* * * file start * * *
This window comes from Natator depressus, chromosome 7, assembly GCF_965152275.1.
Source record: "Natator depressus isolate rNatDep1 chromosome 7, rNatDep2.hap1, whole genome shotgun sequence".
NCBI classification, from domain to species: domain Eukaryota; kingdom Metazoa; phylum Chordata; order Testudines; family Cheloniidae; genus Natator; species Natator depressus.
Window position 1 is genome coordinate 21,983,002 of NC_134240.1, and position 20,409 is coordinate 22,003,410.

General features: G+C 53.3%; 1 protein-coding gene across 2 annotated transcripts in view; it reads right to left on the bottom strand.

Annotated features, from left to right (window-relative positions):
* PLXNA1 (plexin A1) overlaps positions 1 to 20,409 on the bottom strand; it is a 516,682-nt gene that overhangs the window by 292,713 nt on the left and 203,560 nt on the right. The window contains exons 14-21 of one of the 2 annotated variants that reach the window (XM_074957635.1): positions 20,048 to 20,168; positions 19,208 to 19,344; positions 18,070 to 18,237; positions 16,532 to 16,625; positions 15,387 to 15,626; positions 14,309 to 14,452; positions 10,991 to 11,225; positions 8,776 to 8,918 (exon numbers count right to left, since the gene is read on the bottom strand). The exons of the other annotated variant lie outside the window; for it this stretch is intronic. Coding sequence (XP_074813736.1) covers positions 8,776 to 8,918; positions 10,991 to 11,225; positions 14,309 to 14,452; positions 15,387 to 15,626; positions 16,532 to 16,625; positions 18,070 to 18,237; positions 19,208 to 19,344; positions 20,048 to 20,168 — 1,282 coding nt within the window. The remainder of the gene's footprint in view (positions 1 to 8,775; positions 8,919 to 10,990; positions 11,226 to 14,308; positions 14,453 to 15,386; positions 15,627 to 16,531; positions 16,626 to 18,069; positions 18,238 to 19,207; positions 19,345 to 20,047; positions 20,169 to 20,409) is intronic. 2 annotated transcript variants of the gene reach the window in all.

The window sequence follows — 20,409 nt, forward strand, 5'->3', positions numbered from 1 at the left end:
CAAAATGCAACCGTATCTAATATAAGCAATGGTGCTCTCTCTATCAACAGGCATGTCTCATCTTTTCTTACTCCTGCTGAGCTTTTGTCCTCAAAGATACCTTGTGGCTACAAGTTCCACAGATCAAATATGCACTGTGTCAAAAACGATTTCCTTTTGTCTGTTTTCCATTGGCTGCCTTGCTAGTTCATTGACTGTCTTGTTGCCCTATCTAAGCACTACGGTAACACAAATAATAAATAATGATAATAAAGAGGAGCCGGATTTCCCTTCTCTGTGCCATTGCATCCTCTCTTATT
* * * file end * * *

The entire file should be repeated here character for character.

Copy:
This window comes from Natator depressus, chromosome 7, assembly GCF_965152275.1.
Source record: "Natator depressus isolate rNatDep1 chromosome 7, rNatDep2.hap1, whole genome shotgun sequence".
NCBI classification, from domain to species: domain Eukaryota; kingdom Metazoa; phylum Chordata; order Testudines; family Cheloniidae; genus Natator; species Natator depressus.
Window position 1 is genome coordinate 21,983,002 of NC_134240.1, and position 20,409 is coordinate 22,003,410.

General features: G+C 53.3%; 1 protein-coding gene across 2 annotated transcripts in view; it reads right to left on the bottom strand.

Annotated features, from left to right (window-relative positions):
* PLXNA1 (plexin A1) overlaps positions 1 to 20,409 on the bottom strand; it is a 516,682-nt gene that overhangs the window by 292,713 nt on the left and 203,560 nt on the right. The window contains exons 14-21 of one of the 2 annotated variants that reach the window (XM_074957635.1): positions 20,048 to 20,168; positions 19,208 to 19,344; positions 18,070 to 18,237; positions 16,532 to 16,625; positions 15,387 to 15,626; positions 14,309 to 14,452; positions 10,991 to 11,225; positions 8,776 to 8,918 (exon numbers count right to left, since the gene is read on the bottom strand). The exons of the other annotated variant lie outside the window; for it this stretch is intronic. Coding sequence (XP_074813736.1) covers positions 8,776 to 8,918; positions 10,991 to 11,225; positions 14,309 to 14,452; positions 15,387 to 15,626; positions 16,532 to 16,625; positions 18,070 to 18,237; positions 19,208 to 19,344; positions 20,048 to 20,168 — 1,282 coding nt within the window. The remainder of the gene's footprint in view (positions 1 to 8,775; positions 8,919 to 10,990; positions 11,226 to 14,308; positions 14,453 to 15,386; positions 15,627 to 16,531; positions 16,626 to 18,069; positions 18,238 to 19,207; positions 19,345 to 20,047; positions 20,169 to 20,409) is intronic. 2 annotated transcript variants of the gene reach the window in all.

The window sequence follows — 20,409 nt, forward strand, 5'->3', positions numbered from 1 at the left end:
CAAAATGCAACCGTATCTAATATAAGCAATGGTGCTCTCTCTATCAACAGGCATGTCTCATCTTTTCTTACTCCTGCTGAGCTTTTGTCCTCAAAGATACCTTGTGGCTACAAGTTCCACAGATCAAATATGCACTGTGTCAAAAACGATTTCCTTTTGTCTGTTTTCCATTGGCTGCCTTGCTAGTTCATTGACTGTCTTGTTGCCCTATCTAAGCACTACGGTAACACAAATAATAAATAATGATAATAAAGAGGAGCCGGATTTCCCTTCTCTGTGCCATTGCATCCTCTCTTATT